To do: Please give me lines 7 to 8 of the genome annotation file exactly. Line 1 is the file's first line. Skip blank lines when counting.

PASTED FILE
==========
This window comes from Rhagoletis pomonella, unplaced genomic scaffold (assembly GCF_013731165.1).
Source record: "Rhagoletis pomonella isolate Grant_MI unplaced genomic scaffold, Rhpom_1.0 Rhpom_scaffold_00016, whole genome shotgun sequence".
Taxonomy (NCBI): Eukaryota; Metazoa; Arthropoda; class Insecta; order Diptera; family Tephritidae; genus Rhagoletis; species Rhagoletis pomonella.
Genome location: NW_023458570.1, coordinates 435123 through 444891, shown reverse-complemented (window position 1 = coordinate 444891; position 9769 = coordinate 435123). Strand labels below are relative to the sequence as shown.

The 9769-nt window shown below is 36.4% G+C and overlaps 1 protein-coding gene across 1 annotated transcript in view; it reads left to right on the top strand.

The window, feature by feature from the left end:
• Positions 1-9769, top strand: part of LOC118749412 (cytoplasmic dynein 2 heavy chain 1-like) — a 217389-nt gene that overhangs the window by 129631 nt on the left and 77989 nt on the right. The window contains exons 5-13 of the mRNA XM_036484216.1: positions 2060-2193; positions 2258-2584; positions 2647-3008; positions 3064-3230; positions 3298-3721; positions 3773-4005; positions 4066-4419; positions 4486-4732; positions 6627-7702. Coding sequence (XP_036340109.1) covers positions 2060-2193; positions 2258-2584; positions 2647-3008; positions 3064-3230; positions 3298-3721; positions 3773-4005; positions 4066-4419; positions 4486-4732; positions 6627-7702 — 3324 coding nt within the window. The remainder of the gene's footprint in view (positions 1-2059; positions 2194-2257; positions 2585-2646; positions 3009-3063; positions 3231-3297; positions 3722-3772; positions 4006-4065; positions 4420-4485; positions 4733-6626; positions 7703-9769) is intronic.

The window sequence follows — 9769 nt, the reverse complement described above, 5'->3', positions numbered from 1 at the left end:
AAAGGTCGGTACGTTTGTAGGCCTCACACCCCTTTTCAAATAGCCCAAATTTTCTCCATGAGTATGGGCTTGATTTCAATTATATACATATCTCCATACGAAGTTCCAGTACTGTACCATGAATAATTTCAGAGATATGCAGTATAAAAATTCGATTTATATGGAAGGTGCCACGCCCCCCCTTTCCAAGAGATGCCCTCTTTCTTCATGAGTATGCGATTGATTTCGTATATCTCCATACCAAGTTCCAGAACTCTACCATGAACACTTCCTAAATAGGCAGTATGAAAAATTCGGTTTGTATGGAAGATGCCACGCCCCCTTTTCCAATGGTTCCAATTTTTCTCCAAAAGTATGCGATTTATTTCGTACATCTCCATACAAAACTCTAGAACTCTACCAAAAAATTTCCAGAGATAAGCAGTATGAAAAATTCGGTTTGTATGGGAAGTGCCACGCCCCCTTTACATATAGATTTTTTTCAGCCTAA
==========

• Positions 1-9769, top strand: part of LOC118749412 (cytoplasmic dynein 2 heavy chain 1-like) — a 217389-nt gene that overhangs the window by 129631 nt on the left and 77989 nt on the right. The window contains exons 5-13 of the mRNA XM_036484216.1: positions 2060-2193; positions 2258-2584; positions 2647-3008; positions 3064-3230; positions 3298-3721; positions 3773-4005; positions 4066-4419; positions 4486-4732; positions 6627-7702. Coding sequence (XP_036340109.1) covers positions 2060-2193; positions 2258-2584; positions 2647-3008; positions 3064-3230; positions 3298-3721; positions 3773-4005; positions 4066-4419; positions 4486-4732; positions 6627-7702 — 3324 coding nt within the window. The remainder of the gene's footprint in view (positions 1-2059; positions 2194-2257; positions 2585-2646; positions 3009-3063; positions 3231-3297; positions 3722-3772; positions 4006-4065; positions 4420-4485; positions 4733-6626; positions 7703-9769) is intronic.

The window sequence follows — 9769 nt, the reverse complement described above, 5'->3', positions numbered from 1 at the left end: